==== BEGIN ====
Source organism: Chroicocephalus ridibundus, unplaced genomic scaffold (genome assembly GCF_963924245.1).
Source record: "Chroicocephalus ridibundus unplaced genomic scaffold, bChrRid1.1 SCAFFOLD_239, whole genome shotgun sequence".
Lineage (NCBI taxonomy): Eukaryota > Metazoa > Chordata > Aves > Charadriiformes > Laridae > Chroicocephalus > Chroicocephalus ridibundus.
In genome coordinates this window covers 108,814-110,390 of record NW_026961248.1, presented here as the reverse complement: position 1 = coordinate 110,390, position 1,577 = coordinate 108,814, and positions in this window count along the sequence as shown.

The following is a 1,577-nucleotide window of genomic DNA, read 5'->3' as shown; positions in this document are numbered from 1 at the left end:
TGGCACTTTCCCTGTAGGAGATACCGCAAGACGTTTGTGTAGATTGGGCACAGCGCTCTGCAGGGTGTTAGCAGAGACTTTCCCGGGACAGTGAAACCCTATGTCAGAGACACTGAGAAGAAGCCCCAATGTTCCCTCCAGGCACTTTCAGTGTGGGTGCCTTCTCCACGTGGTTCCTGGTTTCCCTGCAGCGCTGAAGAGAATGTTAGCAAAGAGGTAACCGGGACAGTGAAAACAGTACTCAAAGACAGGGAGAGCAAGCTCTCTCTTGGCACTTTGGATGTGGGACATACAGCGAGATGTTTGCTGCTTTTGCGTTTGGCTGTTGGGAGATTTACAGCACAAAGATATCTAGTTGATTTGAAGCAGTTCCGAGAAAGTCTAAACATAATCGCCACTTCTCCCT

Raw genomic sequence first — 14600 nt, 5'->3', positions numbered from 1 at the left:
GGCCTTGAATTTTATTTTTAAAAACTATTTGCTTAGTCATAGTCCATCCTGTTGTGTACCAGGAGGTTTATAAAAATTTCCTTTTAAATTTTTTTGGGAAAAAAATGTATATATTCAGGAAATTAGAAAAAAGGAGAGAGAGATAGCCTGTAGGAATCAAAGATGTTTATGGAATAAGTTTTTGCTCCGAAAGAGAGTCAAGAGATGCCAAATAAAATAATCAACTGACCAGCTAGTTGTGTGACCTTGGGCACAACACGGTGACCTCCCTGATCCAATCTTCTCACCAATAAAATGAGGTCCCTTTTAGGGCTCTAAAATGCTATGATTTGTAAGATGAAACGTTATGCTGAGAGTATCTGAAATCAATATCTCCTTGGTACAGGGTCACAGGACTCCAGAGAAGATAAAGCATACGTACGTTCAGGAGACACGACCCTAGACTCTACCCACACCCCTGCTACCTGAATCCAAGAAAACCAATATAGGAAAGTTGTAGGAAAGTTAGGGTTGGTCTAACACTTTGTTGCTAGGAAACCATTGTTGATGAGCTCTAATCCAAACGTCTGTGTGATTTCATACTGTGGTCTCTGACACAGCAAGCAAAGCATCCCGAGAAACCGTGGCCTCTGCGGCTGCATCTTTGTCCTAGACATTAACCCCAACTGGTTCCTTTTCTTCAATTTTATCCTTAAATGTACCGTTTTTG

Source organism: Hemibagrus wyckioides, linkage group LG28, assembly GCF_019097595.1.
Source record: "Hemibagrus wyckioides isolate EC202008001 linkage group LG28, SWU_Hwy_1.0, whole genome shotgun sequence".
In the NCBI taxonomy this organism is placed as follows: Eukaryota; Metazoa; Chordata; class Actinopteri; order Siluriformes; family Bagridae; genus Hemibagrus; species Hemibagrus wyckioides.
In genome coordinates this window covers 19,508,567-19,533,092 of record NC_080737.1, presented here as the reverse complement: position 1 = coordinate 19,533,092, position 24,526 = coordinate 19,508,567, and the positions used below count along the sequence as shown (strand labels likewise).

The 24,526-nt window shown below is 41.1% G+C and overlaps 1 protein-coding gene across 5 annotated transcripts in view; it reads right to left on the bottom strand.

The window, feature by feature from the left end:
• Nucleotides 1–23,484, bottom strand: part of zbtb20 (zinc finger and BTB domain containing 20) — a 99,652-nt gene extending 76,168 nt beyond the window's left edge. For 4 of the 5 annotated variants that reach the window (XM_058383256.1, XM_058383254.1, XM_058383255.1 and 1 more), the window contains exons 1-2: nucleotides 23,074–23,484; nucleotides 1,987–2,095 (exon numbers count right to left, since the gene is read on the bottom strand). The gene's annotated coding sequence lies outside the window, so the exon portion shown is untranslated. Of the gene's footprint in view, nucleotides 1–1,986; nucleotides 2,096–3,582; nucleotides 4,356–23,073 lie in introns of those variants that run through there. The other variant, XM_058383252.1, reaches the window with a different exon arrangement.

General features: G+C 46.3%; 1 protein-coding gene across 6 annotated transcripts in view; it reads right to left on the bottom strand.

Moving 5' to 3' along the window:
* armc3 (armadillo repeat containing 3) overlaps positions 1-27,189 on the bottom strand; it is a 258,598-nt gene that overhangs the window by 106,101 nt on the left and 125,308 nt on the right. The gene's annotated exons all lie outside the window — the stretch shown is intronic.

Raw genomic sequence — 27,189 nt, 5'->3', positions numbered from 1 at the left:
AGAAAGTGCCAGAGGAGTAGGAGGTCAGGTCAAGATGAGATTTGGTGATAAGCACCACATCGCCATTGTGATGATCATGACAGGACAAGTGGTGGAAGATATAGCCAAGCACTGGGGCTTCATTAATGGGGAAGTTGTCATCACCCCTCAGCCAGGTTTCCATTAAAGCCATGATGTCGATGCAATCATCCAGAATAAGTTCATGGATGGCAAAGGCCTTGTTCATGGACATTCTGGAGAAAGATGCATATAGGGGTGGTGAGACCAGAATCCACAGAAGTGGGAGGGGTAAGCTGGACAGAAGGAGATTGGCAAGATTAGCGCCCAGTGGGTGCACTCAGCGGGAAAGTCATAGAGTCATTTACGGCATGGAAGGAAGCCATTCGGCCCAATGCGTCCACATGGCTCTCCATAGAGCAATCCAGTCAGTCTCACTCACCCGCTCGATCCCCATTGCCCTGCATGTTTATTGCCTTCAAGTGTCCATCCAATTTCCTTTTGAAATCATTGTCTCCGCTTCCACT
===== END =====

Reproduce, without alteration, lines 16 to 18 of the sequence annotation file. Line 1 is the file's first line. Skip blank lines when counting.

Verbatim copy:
General features: G+C 46.3%; 1 protein-coding gene across 6 annotated transcripts in view; it reads right to left on the bottom strand.

Moving 5' to 3' along the window:
* armc3 (armadillo repeat containing 3) overlaps positions 1-27,189 on the bottom strand; it is a 258,598-nt gene that overhangs the window by 106,101 nt on the left and 125,308 nt on the right. The gene's annotated exons all lie outside the window — the stretch shown is intronic.